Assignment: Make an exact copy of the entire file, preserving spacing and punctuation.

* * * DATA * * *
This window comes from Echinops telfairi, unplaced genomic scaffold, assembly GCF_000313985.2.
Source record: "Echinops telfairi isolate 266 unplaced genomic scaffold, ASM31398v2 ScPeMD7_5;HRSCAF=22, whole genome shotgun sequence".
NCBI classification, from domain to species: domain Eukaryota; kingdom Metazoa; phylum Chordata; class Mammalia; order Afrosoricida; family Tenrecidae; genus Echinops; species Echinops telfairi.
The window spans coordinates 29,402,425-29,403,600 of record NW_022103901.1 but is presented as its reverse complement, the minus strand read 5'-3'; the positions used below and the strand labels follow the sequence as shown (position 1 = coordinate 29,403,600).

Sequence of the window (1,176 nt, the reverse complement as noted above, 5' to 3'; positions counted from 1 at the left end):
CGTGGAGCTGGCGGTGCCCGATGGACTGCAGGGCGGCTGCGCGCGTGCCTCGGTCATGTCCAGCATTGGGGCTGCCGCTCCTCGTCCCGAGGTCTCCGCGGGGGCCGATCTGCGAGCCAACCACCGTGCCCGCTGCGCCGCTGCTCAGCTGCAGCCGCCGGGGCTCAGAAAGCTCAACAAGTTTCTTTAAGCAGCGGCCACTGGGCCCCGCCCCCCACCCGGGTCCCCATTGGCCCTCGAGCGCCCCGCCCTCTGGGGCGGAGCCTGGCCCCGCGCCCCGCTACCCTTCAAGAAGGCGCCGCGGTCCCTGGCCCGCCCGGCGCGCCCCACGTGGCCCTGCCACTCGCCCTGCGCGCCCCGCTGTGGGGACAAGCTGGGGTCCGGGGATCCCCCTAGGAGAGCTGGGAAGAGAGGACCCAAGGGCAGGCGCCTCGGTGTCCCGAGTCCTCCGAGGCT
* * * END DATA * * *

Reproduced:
This window comes from Echinops telfairi, unplaced genomic scaffold, assembly GCF_000313985.2.
Source record: "Echinops telfairi isolate 266 unplaced genomic scaffold, ASM31398v2 ScPeMD7_5;HRSCAF=22, whole genome shotgun sequence".
NCBI classification, from domain to species: domain Eukaryota; kingdom Metazoa; phylum Chordata; class Mammalia; order Afrosoricida; family Tenrecidae; genus Echinops; species Echinops telfairi.
The window spans coordinates 29,402,425-29,403,600 of record NW_022103901.1 but is presented as its reverse complement, the minus strand read 5'-3'; the positions used below and the strand labels follow the sequence as shown (position 1 = coordinate 29,403,600).

Sequence of the window (1,176 nt, the reverse complement as noted above, 5' to 3'; positions counted from 1 at the left end):
CGTGGAGCTGGCGGTGCCCGATGGACTGCAGGGCGGCTGCGCGCGTGCCTCGGTCATGTCCAGCATTGGGGCTGCCGCTCCTCGTCCCGAGGTCTCCGCGGGGGCCGATCTGCGAGCCAACCACCGTGCCCGCTGCGCCGCTGCTCAGCTGCAGCCGCCGGGGCTCAGAAAGCTCAACAAGTTTCTTTAAGCAGCGGCCACTGGGCCCCGCCCCCCACCCGGGTCCCCATTGGCCCTCGAGCGCCCCGCCCTCTGGGGCGGAGCCTGGCCCCGCGCCCCGCTACCCTTCAAGAAGGCGCCGCGGTCCCTGGCCCGCCCGGCGCGCCCCACGTGGCCCTGCCACTCGCCCTGCGCGCCCCGCTGTGGGGACAAGCTGGGGTCCGGGGATCCCCCTAGGAGAGCTGGGAAGAGAGGACCCAAGGGCAGGCGCCTCGGTGTCCCGAGTCCTCCGAGGCT